Listening to the the BBC’s Today programme on Tuesday last week, I could not understand why I was feeling not a little queasy. I looked across the breakfast table and my wife gave me her ‘this is nuts’ look. It was only at this point that I realised the cause of my concern was a child recounting her trauma at having to face her Sats.
My first reaction was to feel disturbed by the voice of a distraught child reacting to the pressure of having to sit the test. However, what I found far more disquieting was the casual and unthinking manner in which a group of adults were using the voices of children to promote their campaign against Sats.
For some time now, the traditional reaction of children to tests has become medicalised and rebranded with the diagnosis of exam stress. The medicalisation of this experience has been accompanied by two important claims. The first claim is that children are far less resilient than previously assumed. They are often labelled as vulnerable and their reaction to their classroom experience is described through the idiom of stress and, in some extreme cases, of trauma.
The second claim is to reinterpret the meaning of pressure and to equate it with harm. The moment that the word pressure becomes associated with the experience of children, campaigners pull out their manual of mental health diagnosis to darkly warn of the impending psychological consequences. Regrettably, too many campaigners – including some educators – have lost sight of the importance of putting children under pressure. The stretching and challenging of children and guiding them out of their comfort zone is now often condemned by many adults, who confuse their own anxieties with those of young people.
In their open letter to the education secretary, opponents of Sats argued that testing causes stress and can make children feel like failures. It is, of course, possible that a test can provoke a stressful response, as well as a feeling of failure. In fact, just about anything outside of the normal range of childhood experience can provoke a stress response. Similarly, the occasional feeling of failure comes with the territory of childhood.
There is no simple cause and effect relationship between a test and particular response to it. How children respond to and experience a test is mediated through the meaning that is attached to it. And the meaning of testing is principally influenced by the way that adults – parents and teachers – represent and interpret this act to children. If children indeed feel that they are under intense pressure not to fail, it is because of the signals that they have picked up from the adults that influence them.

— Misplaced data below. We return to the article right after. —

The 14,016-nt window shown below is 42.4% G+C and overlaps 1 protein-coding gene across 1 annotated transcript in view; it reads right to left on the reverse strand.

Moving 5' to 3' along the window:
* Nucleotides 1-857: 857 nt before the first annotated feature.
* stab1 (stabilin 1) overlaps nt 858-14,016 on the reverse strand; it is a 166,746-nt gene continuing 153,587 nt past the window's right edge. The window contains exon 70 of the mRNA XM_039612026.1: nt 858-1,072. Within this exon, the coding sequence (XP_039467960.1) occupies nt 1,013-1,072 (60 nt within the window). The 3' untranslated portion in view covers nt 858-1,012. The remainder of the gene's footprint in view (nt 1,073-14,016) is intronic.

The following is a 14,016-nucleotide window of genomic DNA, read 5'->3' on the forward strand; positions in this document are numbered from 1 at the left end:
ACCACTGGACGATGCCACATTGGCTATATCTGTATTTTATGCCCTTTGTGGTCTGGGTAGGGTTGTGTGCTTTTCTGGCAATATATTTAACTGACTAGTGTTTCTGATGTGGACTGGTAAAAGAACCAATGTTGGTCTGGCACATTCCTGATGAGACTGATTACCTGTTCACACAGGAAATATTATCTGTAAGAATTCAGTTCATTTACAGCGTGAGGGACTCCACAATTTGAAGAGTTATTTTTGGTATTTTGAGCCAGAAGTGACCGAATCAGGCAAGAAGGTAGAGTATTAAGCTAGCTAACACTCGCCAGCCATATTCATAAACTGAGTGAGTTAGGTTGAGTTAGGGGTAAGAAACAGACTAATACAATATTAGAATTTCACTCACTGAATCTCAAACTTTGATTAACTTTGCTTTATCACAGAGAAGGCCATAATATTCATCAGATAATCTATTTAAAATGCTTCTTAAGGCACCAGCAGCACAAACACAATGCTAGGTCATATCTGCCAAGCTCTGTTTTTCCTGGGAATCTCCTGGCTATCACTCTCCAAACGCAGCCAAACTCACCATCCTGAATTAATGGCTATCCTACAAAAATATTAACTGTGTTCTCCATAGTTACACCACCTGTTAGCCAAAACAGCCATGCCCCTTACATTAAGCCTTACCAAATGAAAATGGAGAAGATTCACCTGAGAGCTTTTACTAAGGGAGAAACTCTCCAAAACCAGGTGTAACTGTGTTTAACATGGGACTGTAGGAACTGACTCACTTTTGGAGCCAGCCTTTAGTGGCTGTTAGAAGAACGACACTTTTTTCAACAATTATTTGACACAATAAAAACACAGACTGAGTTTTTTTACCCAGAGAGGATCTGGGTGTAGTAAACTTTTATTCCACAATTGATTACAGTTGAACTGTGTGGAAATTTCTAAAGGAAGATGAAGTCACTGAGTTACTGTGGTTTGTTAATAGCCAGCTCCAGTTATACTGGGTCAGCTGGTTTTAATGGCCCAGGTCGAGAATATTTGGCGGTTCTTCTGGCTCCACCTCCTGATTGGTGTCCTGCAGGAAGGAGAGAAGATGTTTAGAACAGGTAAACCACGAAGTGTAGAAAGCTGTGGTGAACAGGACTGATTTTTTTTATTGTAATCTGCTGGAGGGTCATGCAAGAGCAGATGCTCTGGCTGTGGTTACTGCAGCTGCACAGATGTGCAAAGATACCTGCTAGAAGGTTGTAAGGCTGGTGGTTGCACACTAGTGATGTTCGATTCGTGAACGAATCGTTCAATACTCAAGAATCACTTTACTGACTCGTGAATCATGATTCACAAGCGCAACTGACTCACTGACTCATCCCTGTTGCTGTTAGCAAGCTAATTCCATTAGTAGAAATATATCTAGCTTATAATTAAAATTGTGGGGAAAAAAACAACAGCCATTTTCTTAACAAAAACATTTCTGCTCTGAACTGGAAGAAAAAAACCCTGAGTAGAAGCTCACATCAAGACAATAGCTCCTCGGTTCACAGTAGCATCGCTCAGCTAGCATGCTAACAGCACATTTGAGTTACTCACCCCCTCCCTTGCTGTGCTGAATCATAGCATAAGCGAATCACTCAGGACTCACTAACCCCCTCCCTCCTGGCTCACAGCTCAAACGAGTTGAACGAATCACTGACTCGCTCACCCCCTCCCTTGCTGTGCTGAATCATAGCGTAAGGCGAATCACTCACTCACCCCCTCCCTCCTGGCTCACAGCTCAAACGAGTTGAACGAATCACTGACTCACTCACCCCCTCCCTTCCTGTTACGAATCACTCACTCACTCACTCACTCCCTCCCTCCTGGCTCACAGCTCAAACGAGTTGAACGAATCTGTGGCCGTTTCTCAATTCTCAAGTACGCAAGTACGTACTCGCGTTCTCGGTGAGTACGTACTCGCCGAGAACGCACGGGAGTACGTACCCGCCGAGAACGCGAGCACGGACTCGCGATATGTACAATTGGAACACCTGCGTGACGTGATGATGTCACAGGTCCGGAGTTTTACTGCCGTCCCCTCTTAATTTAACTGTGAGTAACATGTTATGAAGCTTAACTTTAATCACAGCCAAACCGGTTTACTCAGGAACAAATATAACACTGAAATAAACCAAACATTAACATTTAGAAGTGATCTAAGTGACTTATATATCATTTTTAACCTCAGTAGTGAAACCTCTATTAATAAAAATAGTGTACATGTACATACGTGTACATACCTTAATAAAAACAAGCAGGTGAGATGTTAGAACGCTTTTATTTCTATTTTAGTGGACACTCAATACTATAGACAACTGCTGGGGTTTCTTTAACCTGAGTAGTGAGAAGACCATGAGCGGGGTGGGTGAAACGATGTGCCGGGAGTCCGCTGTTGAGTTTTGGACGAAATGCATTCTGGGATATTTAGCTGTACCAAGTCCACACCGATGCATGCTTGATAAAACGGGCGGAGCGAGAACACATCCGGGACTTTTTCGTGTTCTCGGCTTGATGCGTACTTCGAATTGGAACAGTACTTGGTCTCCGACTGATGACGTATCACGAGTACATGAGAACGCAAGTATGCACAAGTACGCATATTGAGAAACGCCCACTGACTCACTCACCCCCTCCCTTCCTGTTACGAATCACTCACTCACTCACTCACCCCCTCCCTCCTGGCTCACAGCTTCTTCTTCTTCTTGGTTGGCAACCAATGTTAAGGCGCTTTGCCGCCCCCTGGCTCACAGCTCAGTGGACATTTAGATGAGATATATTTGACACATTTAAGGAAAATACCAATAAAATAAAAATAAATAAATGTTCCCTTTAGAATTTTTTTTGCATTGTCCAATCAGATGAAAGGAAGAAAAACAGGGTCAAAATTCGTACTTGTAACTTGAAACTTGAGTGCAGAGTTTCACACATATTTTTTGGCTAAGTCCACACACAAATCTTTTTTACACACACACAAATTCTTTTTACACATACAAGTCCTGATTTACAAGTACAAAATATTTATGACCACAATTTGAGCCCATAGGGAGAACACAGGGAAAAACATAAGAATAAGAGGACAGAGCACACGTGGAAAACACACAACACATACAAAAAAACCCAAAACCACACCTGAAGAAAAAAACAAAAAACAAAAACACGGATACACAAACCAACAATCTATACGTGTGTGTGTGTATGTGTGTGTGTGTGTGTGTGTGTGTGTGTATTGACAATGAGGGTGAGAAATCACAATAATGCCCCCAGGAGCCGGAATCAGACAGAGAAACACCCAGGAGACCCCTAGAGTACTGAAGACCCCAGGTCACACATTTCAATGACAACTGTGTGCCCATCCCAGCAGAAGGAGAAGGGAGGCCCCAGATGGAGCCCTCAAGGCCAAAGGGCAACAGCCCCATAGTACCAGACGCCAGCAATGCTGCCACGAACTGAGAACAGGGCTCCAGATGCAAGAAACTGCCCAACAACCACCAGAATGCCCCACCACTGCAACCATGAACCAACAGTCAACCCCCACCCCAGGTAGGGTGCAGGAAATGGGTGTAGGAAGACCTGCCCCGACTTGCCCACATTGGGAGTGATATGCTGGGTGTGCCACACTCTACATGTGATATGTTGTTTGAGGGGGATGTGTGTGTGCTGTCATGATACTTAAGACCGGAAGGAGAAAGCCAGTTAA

In principle, there is no reason why seven- to-11-year-olds taking their Sats should regard this event as a big deal. There are many examples of children responding to a test in a manner not dissimilar to the way that they would engage with a new classroom assignment. The problem today is that parents and teachers inadvertently sublimate their own anxieties through their children and it is they, rather than their offspring, who worry about the test a long time before it takes place. In effect, they often confuse their own response to a test with those of their children.
Unfortunately, the adult world also scripts youngsters to express their reactions to the challenges they face in school through the language of psychology. Just listen to children talk about the pressures of life – especially those from a middle-class aspirant background. They readily draw on the idioms of psychology and it is evident that they have become thoroughly socialised into its values by their parents and teachers.
Paradoxically, the campaign to boycott Sats is titled: "Let Our Kids Be Kids". That is a great idea. But letting kids be kids requires that they are given more opportunity to explore the world and gain independence through interacting with their peers. That also means letting them take risks, experience pressure and stress – without an adult in a white coat attempting to shield them from existential pain. Unintentionally, the ethos promoted by the Let Our Kids Be Kids campaign is more likely to turn them into premature fussposts.
Frank Furedi is emeritus professor of sociology at the University of Kent
New survey reveals most teachers and parents want primary-school Sats scrapped, but more than half of pupils think the tests should stay